The discordance between rheumatologist perception of remission and standardized measures suggests that the use of validated steps is key in determining remission among patients with rheumatoid arthritis (RA), according to research results published in BMC Rheumatology.

Researchers examined both the prevalence and the types of discordance between physician perspectives on RA disease remission and data objectively assessed via standardized measures. Data were pulled from the cross-sectional, geographically diverse Adelphi Real-World RA Disease Specific Program (DSP), and included eligible US rheumatologists who met the inclusion criteria.

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The 2014 DSP survey included 101 rheumatologists in the United States and also records from 843 patients with RA. A majority of the rheumatologists were men (72.3%) who were located primarily in the East or Midwest (36.6% and 28.7%, respectively) of the US; 38.6% of rheumatologists worked in an office-based practice.

Among participating rheumatologists, 56.4% used only clinical judgment to assess disease remission in RA. According to the researchers, the most commonly used standardized measures of disease activity were Disease Activity Score in 28 joints (DAS28) and the Routine Assessment of Patient Index Data (36.6% and 32.7%, respectively).

Discordance was analyzed using 531 patient records from 78 rheumatologists. Among this group, 49.7% were in remission based on rheumatologist evaluation, and 30.7% were eligible based on the calculation of the DAS28-erythrocyte sedimentation rate (DAS28(3)-ESR) scores. When compared with DAS28(3)-ESR criteria, researchers found that 25.8% of the patients’ disease remission was classified as rheumatologist-negative discordance, based on physicians’ clinical perceptions.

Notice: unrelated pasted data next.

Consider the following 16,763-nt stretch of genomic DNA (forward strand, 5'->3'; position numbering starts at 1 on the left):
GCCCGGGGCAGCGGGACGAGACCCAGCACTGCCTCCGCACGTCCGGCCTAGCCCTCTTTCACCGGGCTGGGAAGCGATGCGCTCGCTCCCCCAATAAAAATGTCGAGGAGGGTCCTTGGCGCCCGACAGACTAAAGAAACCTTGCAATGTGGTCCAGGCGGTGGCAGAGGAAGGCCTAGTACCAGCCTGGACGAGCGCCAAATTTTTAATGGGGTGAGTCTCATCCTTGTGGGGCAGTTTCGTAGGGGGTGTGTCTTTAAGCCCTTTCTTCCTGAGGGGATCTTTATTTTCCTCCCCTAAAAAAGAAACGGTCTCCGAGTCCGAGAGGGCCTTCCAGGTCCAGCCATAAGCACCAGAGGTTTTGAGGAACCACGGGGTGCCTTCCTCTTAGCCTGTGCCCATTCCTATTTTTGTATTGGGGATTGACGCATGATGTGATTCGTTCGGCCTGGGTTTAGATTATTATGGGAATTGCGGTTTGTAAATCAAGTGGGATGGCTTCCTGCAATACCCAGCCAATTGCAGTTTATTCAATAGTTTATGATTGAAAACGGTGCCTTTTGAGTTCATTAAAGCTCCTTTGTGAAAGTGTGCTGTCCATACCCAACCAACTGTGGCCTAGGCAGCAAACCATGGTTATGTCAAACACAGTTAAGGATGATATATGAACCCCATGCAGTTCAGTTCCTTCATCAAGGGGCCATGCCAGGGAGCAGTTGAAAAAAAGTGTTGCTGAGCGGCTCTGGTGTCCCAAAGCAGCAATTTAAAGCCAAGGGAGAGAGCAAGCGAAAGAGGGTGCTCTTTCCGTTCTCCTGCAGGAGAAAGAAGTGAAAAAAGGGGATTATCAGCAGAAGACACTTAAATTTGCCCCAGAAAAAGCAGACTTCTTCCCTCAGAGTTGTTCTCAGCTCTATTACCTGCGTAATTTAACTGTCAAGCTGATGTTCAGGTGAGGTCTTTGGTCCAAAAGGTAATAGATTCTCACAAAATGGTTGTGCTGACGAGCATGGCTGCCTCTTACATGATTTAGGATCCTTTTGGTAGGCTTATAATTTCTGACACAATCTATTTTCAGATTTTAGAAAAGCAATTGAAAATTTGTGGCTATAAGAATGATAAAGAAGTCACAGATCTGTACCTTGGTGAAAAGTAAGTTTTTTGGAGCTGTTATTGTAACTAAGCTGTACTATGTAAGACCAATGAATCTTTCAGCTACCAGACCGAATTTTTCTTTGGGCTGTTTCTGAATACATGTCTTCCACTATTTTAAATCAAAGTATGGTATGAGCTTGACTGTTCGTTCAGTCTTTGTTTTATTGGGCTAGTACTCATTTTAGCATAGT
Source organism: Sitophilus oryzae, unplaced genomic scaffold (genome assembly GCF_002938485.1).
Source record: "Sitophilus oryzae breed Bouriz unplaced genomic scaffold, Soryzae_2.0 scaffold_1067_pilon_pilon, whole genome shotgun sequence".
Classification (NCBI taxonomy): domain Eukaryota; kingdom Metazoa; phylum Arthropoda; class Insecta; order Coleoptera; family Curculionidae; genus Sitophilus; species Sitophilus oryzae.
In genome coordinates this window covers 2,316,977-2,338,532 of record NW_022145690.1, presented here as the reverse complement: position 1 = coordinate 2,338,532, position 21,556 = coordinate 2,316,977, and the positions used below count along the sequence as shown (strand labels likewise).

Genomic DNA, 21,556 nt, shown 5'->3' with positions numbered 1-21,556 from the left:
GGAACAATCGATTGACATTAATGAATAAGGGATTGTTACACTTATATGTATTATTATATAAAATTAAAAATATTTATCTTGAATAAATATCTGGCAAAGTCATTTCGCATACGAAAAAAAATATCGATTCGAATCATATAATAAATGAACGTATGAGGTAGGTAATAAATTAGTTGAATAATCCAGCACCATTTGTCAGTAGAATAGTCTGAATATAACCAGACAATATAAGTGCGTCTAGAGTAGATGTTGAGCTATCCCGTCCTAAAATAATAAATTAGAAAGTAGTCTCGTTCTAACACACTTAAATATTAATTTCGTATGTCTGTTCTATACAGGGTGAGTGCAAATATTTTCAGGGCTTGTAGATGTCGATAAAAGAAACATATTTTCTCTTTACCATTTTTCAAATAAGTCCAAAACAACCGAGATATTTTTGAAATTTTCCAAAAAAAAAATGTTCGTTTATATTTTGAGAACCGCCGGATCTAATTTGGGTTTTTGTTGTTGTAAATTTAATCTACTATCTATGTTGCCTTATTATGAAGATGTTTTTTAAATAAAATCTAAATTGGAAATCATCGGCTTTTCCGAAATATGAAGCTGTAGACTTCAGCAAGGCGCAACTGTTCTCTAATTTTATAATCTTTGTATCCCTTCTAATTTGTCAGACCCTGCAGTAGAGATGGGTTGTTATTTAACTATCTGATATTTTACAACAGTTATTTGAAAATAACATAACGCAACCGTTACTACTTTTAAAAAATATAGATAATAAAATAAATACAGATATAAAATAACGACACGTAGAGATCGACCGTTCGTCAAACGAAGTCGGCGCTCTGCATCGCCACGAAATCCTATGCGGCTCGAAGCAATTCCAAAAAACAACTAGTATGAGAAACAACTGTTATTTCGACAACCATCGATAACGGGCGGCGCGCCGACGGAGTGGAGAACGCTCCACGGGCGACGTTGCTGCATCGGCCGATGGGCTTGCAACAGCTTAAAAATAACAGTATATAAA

Patients classified as rheumatologist-negative discordant were typically older, had a longer duration of diagnosis of RA, and were more commonly treated in an office-only setting (P <.05). These patients also were more likely to experience a higher level of pain and an increase in joint inflammation and damage, including cartilage destruction, bone thinning, and/or synovium inflammation (P <.005). Additionally, these patients were primarily treated with biologic disease-modifying antirheumatic drugs, without a treat-to-target strategy in place (P <.05).

In both the multivariate and Clinical Disease Activity Index sensitivity analyses, RA diagnosis duration was independently associated with a rheumatologist-negative discordance outcome (odds ratio [OR], 1.12; 95% CI, 1.024-1.220; P =.013).

Limitations to the study included a potential lack of generalizability among rheumatologists across the clinical spectrum, and the use of the DAS28(3)-ESR measure vs the more common, DAS28(4)-ESR.

“Increasing the use of validated measures during the clinical evaluation of the RA patient may better inform treatment decisions, reduce variability in delivery of patient care, and in combination with protocol-specific treatment adjustments, may ultimately improve RA patient outcomes,” the researchers of the study concluded.

Disclosures: This study was sponsored by Sanofi and Regeneron Pharmaceuticals, Inc. Drs Wei, Sullivan, Blackburn, Chen, Piercy, and Curtis, report relationships with the pharmaceutical industry. For a complete list of disclosures, please see the full text of the study online.

Reference

Wei W, Sullivan E, Blackburn S, Chen C-I, Piercy J, Curtis JR. The prevalence and types of discordance between physician perception and objective data from standardized measures of rheumatoid arthritis disease activity in real-world clinical practice in the US. BMC Rheumatol. 2019;3:25. doi:10.1186/s41927-019-0073-8